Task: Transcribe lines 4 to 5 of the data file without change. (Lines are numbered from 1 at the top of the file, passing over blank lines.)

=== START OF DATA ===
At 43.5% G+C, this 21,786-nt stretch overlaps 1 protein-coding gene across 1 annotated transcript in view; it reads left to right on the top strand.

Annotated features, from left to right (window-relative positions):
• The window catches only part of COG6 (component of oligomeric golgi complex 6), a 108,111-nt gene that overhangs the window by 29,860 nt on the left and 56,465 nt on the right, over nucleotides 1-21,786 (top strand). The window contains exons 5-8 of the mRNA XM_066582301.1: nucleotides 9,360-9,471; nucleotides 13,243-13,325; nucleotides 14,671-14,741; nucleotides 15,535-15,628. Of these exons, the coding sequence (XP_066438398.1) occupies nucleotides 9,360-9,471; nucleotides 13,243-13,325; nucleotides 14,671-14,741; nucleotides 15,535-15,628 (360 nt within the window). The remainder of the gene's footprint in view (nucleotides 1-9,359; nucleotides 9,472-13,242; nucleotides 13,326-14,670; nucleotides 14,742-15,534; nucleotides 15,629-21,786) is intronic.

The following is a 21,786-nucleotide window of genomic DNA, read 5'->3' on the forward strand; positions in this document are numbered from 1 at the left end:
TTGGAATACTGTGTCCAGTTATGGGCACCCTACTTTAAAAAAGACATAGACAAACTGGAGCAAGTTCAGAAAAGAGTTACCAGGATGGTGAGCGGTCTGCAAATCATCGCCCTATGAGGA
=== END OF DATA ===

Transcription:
The following is a 21,786-nucleotide window of genomic DNA, read 5'->3' on the forward strand; positions in this document are numbered from 1 at the left end:
TTGGAATACTGTGTCCAGTTATGGGCACCCTACTTTAAAAAAGACATAGACAAACTGGAGCAAGTTCAGAAAAGAGTTACCAGGATGGTGAGCGGTCTGCAAATCATCGCCCTATGAGGA